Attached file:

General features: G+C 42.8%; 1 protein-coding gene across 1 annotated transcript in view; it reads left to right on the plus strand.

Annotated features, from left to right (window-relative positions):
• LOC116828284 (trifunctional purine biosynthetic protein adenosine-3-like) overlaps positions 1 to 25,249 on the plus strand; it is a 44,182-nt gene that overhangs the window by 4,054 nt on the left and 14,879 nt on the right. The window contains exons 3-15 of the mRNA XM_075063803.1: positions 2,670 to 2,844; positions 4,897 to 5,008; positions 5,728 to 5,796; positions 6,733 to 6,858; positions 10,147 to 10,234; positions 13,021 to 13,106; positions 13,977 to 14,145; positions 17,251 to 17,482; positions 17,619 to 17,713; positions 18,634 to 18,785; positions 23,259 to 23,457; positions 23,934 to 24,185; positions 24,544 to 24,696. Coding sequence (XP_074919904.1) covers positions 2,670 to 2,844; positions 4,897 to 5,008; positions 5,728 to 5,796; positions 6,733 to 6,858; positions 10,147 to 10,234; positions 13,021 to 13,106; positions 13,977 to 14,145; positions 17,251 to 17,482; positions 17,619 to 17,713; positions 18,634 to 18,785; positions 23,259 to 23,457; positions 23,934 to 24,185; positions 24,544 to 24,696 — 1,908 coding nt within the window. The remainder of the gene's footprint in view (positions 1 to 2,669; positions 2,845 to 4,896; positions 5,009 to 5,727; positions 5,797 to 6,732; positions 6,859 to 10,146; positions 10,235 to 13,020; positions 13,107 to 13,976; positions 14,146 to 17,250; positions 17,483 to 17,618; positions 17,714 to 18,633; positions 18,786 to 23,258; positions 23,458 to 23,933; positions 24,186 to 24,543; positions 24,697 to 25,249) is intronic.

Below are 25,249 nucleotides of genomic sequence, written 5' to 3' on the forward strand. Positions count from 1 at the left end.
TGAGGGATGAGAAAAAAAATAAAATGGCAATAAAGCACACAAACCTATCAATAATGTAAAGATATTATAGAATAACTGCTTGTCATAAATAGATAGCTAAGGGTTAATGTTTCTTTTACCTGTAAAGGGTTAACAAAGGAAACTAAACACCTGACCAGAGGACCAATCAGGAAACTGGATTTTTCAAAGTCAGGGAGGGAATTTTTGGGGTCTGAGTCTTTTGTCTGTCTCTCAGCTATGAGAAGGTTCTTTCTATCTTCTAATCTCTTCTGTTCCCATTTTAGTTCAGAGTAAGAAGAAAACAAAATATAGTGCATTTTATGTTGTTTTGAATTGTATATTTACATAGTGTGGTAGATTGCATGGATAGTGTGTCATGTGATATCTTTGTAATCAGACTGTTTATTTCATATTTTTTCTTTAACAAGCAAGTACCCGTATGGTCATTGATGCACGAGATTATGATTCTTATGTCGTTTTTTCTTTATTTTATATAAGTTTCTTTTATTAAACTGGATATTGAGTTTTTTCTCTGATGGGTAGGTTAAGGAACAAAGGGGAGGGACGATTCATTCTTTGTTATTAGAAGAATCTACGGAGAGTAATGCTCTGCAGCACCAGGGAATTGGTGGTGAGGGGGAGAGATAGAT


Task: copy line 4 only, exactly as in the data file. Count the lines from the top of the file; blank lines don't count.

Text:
Below are 25,249 nucleotides of genomic sequence, written 5' to 3' on the forward strand. Positions count from 1 at the left end.